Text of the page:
The University of Oxford has a strong global strategy, aiming to attract the best students and staff to our organisation and to showcase internationally the high quality and unique content produced by UK HE. The OER is a key part of our outreach and impact activities along with strategic partnerships with schools, colleges, employers and alumni.
The purpose of our ‘Oxford OER International’ project is to identify suitable elements of the University of Oxford’s existing OER collection to be showcased internationally. By improving the web presence of Oxford’s OER outputs, designed with the international user in mind, the project was able to promote a selection of resources hand-picked for their suitability for an international audience.
The project enhanced the potential for engagement with international audiences by ensuring that the selected content was more easily discoverable through improved descriptions and additional metadata to indicate level (introductory, intermediate, advanced). The project evaluated strategies to improve discoverability of content by an global audience and investigated a range of tracking and feedback methods for understanding their use, and these are to be included in a case study for the HEA.
‘We aim to publish once and deliver in multiple channels’
The aim of the publishing process for material has always been to aim for a publish once but deliver in multiple channels so that it reaches the widest possible audience and benefits from central marketing and evaluation opportunities.
The publishing process for content is based on a cataloguing engine that produces RSS feeds. It was designed from the outset to allow individuals and departments to take ownership of cataloguing their own outputs supported by a central service to help on technical challenges and to maintain the legal sign-off process. By centralising the cataloguing process but allowing all departments to contribute new material it is possible to deliver into multiple publishing channels at one time and hence achieve an economy of scale in terms of maintenance and long-term support. Clear guidance and training on publishing formats for media has been important to allow projects to create material that may be used on local departmental web sites but also published into the institutional channels.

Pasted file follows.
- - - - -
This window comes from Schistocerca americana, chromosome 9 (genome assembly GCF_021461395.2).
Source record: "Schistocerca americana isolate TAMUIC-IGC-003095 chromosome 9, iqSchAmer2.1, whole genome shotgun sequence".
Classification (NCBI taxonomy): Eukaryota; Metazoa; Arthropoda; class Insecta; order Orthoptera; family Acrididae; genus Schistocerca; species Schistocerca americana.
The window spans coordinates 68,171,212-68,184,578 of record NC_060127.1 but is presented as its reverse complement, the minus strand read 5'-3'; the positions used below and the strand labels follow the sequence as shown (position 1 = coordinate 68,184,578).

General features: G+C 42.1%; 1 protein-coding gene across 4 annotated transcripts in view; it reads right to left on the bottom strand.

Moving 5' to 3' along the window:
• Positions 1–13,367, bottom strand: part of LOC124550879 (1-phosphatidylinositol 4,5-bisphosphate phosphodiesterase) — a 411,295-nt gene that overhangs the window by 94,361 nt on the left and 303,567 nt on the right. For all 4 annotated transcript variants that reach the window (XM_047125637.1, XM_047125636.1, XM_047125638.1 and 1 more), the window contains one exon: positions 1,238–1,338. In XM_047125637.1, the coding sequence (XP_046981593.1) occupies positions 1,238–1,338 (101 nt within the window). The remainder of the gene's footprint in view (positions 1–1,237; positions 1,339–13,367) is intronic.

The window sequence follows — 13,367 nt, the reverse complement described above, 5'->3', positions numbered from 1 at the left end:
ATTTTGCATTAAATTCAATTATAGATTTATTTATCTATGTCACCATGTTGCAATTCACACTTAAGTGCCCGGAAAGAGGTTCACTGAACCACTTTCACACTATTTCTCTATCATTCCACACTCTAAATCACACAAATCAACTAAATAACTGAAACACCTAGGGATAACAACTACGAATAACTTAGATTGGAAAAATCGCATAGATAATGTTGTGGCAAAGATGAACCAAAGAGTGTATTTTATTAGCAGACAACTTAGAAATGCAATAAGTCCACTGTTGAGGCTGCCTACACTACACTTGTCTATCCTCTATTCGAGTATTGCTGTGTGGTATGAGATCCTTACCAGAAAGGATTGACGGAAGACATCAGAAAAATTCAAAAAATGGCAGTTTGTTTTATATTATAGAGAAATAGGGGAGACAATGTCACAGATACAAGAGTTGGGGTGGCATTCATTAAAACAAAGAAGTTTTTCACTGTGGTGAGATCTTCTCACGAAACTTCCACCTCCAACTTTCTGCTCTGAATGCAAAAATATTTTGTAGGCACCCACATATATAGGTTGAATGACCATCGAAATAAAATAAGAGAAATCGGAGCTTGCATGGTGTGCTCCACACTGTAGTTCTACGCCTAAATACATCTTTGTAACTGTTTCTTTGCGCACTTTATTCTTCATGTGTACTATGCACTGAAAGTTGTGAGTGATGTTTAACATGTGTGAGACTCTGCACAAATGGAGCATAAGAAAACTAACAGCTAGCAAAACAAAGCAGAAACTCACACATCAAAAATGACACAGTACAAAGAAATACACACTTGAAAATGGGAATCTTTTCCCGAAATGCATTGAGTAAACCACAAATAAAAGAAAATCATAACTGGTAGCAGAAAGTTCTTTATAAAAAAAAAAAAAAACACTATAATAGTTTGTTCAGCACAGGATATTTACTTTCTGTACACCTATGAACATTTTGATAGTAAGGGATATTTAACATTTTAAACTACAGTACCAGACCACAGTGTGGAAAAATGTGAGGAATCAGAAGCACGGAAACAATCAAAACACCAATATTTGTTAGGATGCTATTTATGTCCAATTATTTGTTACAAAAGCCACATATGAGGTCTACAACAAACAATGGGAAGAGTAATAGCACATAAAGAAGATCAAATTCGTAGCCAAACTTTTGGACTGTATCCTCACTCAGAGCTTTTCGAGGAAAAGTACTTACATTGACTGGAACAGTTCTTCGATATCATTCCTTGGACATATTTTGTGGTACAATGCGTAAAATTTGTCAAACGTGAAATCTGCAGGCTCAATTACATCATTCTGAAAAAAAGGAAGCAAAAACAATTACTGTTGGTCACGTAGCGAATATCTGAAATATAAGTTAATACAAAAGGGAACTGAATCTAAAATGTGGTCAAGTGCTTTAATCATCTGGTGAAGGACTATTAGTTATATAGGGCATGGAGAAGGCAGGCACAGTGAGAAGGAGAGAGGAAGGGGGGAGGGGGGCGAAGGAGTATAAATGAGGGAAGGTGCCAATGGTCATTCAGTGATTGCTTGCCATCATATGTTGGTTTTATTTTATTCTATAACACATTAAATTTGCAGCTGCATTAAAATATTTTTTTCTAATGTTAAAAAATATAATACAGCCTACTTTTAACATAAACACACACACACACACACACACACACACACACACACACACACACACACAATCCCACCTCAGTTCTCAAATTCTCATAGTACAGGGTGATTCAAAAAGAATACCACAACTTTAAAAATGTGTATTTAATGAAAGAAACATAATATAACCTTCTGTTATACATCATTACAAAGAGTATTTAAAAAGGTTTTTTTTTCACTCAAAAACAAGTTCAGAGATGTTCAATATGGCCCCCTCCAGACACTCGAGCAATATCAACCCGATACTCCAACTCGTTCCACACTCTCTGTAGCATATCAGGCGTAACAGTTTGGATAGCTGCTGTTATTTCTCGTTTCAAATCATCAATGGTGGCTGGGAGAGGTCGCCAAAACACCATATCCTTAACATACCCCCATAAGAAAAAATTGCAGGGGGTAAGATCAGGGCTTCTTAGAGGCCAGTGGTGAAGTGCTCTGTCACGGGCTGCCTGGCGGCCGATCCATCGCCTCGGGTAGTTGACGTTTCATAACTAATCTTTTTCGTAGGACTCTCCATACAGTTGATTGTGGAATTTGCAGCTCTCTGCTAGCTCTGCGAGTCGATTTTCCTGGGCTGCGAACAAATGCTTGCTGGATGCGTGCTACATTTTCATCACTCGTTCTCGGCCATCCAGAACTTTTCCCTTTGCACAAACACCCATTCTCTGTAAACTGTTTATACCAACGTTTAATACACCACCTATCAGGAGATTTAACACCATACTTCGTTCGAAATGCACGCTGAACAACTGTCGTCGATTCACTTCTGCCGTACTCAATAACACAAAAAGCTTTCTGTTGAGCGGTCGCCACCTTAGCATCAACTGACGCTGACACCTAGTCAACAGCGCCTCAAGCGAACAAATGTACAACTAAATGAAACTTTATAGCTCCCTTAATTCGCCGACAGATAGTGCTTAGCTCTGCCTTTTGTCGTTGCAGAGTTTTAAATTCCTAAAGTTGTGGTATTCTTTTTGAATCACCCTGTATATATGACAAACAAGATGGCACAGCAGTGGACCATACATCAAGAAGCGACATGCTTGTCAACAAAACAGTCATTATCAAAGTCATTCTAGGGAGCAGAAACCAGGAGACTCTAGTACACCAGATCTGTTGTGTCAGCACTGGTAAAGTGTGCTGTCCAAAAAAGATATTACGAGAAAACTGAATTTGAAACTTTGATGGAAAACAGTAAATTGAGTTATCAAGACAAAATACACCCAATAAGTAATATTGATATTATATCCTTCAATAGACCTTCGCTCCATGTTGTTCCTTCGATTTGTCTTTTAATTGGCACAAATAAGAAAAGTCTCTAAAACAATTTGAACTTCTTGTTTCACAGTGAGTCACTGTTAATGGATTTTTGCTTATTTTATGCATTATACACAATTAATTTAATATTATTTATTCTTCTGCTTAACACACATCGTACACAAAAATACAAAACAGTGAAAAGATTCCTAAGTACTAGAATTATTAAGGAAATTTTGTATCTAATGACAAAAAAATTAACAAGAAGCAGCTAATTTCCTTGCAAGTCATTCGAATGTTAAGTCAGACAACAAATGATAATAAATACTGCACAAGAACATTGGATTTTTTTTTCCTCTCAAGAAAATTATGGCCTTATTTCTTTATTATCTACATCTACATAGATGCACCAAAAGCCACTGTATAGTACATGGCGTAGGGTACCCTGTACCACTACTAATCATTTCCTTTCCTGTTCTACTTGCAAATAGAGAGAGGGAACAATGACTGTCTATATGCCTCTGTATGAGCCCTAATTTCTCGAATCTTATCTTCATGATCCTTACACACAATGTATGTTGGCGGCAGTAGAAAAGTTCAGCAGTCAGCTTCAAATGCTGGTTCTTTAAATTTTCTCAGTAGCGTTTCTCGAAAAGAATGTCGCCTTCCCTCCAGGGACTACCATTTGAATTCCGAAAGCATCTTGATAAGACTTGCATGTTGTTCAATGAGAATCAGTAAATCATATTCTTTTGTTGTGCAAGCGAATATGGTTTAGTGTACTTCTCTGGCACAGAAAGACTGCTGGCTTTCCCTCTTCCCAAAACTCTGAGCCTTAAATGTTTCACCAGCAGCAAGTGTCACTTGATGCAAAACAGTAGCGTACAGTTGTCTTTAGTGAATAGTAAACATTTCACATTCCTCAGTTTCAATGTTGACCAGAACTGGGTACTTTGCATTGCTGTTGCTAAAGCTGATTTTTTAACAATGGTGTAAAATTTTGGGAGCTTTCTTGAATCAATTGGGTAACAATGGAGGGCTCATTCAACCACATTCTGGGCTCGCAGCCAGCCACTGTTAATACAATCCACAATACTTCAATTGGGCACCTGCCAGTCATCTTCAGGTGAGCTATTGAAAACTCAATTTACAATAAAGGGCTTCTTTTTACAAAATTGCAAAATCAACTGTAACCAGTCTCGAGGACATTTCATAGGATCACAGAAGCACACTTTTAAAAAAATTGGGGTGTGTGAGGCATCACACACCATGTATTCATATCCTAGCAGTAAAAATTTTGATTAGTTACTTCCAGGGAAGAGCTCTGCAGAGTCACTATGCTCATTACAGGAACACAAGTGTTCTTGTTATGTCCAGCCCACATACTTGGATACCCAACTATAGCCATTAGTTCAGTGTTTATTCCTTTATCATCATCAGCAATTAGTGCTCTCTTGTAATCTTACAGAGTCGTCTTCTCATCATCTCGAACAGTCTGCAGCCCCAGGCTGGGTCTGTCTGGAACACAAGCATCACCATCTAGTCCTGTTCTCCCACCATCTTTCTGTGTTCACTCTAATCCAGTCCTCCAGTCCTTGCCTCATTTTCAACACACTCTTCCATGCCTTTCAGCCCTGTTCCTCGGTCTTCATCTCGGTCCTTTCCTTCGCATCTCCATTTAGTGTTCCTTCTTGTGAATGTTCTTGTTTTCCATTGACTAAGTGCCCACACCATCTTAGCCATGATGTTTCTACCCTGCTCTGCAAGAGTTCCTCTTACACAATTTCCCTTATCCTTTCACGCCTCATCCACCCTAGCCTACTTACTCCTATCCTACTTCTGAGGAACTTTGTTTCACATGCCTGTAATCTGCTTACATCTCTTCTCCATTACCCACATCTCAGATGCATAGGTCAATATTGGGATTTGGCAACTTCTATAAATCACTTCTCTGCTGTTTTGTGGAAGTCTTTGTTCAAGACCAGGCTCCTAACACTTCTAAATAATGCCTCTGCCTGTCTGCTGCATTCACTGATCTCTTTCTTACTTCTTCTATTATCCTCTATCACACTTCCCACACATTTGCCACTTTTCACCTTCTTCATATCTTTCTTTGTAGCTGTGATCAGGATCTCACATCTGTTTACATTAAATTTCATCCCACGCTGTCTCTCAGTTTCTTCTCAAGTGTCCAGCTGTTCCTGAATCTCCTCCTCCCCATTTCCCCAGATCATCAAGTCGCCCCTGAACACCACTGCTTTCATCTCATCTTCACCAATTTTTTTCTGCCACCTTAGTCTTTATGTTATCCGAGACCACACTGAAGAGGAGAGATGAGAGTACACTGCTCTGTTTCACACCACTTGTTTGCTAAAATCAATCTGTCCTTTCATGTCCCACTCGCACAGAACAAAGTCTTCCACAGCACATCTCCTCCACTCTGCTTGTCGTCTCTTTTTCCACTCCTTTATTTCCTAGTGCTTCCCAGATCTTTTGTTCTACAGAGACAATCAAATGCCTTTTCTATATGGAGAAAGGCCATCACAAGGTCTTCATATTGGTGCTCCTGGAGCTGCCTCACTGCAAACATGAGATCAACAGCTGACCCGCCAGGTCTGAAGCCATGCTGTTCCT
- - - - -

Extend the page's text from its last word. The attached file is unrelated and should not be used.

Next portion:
Existing metadata were reviewed with an international audience in mind and options for improvement considered. Descriptions were revised to ensure that the audio and video items were described clearly for the international user and a field was added to existing metadata to indicate level; introductory or general interest, intermediate, advanced or research. These enhancements are of advantage to all our users. In this project it was possible to work with only a small selection, in the future we hope to improve our keyword and captioning toolset for all our OER.
There were some technical issues limiting what could be done. E.g character limits in description and keyword fields. Ideally, keywords should be selected from an internationally recognised standard thesaurus/keywords list. We now offer a revised a set of descriptions in an attempt to make these more suited for all audiences; local, national and international.
International comparability and discoverability is increased if shared standards for metadata can be used. We do this by using keywords and classifications that are recognised by international distribution channels (like iTunes U and JORUM).
Although it would be impossible to make all podcasts available in several different languages, it may be possible to offer supporting resources to help international users. Such supporting resources could be transcripts of the spoken text, translations of (the transcripts of) the texts, subtitles, vocabulary lists, references etc.
The case study can be found at http://www.heacademy.ac.uk/projects/detail/oer/OER_int_005_ox1 .